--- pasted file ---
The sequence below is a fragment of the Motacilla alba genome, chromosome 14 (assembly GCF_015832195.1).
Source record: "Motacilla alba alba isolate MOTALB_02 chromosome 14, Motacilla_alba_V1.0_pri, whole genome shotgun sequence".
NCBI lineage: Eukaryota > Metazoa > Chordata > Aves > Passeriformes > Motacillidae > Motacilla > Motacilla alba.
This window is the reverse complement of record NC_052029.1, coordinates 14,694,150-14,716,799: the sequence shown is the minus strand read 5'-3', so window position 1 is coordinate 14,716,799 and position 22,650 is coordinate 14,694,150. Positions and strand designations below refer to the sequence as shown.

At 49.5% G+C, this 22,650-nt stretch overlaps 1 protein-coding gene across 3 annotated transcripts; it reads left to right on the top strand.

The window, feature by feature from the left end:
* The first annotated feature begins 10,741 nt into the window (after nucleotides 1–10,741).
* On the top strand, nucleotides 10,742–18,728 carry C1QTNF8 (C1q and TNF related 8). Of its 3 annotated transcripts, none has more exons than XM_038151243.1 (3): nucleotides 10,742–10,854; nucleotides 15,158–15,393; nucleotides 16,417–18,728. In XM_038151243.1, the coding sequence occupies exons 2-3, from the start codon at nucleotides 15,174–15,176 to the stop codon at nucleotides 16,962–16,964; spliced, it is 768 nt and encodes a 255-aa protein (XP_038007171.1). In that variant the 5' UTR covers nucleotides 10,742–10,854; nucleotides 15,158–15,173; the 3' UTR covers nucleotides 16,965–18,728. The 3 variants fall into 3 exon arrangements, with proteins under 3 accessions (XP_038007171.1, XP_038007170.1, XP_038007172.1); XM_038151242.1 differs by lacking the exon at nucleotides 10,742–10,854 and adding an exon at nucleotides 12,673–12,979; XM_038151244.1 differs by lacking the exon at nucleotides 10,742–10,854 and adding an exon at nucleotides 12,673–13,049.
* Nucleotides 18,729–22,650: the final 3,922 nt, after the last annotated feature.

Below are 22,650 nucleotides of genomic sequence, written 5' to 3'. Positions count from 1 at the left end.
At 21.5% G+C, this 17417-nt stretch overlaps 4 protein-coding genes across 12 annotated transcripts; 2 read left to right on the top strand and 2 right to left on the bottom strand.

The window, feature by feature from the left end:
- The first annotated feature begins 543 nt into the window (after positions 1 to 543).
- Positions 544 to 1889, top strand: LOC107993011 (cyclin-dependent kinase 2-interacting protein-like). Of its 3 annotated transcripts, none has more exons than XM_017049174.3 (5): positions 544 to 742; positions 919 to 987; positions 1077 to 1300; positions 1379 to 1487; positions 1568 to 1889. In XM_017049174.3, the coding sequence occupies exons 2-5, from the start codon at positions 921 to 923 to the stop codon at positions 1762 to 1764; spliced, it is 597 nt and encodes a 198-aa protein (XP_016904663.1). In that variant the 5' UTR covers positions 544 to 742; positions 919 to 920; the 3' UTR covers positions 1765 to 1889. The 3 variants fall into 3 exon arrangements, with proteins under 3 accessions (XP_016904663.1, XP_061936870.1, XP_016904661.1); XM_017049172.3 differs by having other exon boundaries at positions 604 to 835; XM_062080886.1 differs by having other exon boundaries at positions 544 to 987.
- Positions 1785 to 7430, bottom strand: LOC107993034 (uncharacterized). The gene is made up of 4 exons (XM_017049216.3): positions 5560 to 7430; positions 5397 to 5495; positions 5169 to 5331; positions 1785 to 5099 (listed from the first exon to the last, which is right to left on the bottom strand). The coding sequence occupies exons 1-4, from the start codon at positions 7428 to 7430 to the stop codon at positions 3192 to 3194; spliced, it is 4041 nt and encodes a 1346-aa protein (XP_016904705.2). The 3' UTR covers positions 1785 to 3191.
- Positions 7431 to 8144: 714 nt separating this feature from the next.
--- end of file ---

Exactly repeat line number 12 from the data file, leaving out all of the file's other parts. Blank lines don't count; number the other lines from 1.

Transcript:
The window, feature by feature from the left end: